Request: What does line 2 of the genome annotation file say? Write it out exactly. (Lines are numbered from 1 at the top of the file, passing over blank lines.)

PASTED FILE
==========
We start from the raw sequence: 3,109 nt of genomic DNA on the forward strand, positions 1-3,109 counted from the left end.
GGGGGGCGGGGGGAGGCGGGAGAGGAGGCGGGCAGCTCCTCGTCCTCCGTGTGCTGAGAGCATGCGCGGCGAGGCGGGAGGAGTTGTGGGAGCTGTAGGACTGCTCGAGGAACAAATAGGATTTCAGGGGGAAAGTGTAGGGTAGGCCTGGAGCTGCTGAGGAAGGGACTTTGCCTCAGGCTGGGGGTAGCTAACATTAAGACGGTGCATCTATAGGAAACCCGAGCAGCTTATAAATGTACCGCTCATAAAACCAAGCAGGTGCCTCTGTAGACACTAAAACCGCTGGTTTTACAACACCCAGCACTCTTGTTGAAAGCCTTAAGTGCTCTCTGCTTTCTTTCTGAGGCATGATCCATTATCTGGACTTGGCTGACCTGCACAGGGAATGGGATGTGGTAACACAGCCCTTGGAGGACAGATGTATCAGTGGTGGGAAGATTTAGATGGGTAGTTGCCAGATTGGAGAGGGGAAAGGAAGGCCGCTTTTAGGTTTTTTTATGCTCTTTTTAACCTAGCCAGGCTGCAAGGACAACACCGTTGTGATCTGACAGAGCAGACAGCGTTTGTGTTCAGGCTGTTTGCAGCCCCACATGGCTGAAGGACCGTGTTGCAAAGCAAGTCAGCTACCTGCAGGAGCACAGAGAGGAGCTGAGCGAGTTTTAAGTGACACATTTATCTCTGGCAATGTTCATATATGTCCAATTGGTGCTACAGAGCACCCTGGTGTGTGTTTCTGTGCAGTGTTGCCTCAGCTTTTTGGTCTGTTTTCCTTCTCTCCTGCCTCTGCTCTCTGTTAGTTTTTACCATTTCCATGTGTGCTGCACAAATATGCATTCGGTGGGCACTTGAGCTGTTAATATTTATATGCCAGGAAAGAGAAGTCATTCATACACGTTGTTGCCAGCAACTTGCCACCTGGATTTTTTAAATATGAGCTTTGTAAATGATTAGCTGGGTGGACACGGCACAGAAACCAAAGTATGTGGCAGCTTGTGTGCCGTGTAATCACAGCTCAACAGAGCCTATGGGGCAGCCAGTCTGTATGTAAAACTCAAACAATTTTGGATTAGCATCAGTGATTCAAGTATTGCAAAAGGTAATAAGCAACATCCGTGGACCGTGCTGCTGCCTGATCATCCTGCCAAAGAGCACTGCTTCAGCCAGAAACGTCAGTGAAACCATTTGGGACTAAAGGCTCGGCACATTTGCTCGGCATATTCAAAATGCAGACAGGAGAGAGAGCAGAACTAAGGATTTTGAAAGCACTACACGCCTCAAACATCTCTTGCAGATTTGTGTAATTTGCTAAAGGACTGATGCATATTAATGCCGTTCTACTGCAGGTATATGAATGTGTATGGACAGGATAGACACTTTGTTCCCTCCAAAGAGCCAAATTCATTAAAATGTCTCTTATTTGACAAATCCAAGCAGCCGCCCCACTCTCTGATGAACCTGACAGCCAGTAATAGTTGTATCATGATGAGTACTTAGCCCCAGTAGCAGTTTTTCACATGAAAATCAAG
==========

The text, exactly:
GGGGGGCGGGGGGAGGCGGGAGAGGAGGCGGGCAGCTCCTCGTCCTCCGTGTGCTGAGAGCATGCGCGGCGAGGCGGGAGGAGTTGTGGGAGCTGTAGGACTGCTCGAGGAACAAATAGGATTTCAGGGGGAAAGTGTAGGGTAGGCCTGGAGCTGCTGAGGAAGGGACTTTGCCTCAGGCTGGGGGTAGCTAACATTAAGACGGTGCATCTATAGGAAACCCGAGCAGCTTATAAATGTACCGCTCATAAAACCAAGCAGGTGCCTCTGTAGACACTAAAACCGCTGGTTTTACAACACCCAGCACTCTTGTTGAAAGCCTTAAGTGCTCTCTGCTTTCTTTCTGAGGCATGATCCATTATCTGGACTTGGCTGACCTGCACAGGGAATGGGATGTGGTAACACAGCCCTTGGAGGACAGATGTATCAGTGGTGGGAAGATTTAGATGGGTAGTTGCCAGATTGGAGAGGGGAAAGGAAGGCCGCTTTTAGGTTTTTTTATGCTCTTTTTAACCTAGCCAGGCTGCAAGGACAACACCGTTGTGATCTGACAGAGCAGACAGCGTTTGTGTTCAGGCTGTTTGCAGCCCCACATGGCTGAAGGACCGTGTTGCAAAGCAAGTCAGCTACCTGCAGGAGCACAGAGAGGAGCTGAGCGAGTTTTAAGTGACACATTTATCTCTGGCAATGTTCATATATGTCCAATTGGTGCTACAGAGCACCCTGGTGTGTGTTTCTGTGCAGTGTTGCCTCAGCTTTTTGGTCTGTTTTCCTTCTCTCCTGCCTCTGCTCTCTGTTAGTTTTTACCATTTCCATGTGTGCTGCACAAATATGCATTCGGTGGGCACTTGAGCTGTTAATATTTATATGCCAGGAAAGAGAAGTCATTCATACACGTTGTTGCCAGCAACTTGCCACCTGGATTTTTTAAATATGAGCTTTGTAAATGATTAGCTGGGTGGACACGGCACAGAAACCAAAGTATGTGGCAGCTTGTGTGCCGTGTAATCACAGCTCAACAGAGCCTATGGGGCAGCCAGTCTGTATGTAAAACTCAAACAATTTTGGATTAGCATCAGTGATTCAAGTATTGCAAAAGGTAATAAGCAACATCCGTGGACCGTGCTGCTGCCTGATCATCCTGCCAAAGAGCACTGCTTCAGCCAGAAACGTCAGTGAAACCATTTGGGACTAAAGGCTCGGCACATTTGCTCGGCATATTCAAAATGCAGACAGGAGAGAGAGCAGAACTAAGGATTTTGAAAGCACTACACGCCTCAAACATCTCTTGCAGATTTGTGTAATTTGCTAAAGGACTGATGCATATTAATGCCGTTCTACTGCAGGTATATGAATGTGTATGGACAGGATAGACACTTTGTTCCCTCCAAAGAGCCAAATTCATTAAAATGTCTCTTATTTGACAAATCCAAGCAGCCGCCCCACTCTCTGATGAACCTGACAGCCAGTAATAGTTGTATCATGATGAGTACTTAGCCCCAGTAGCAGTTTTTCACATGAAAATCAAG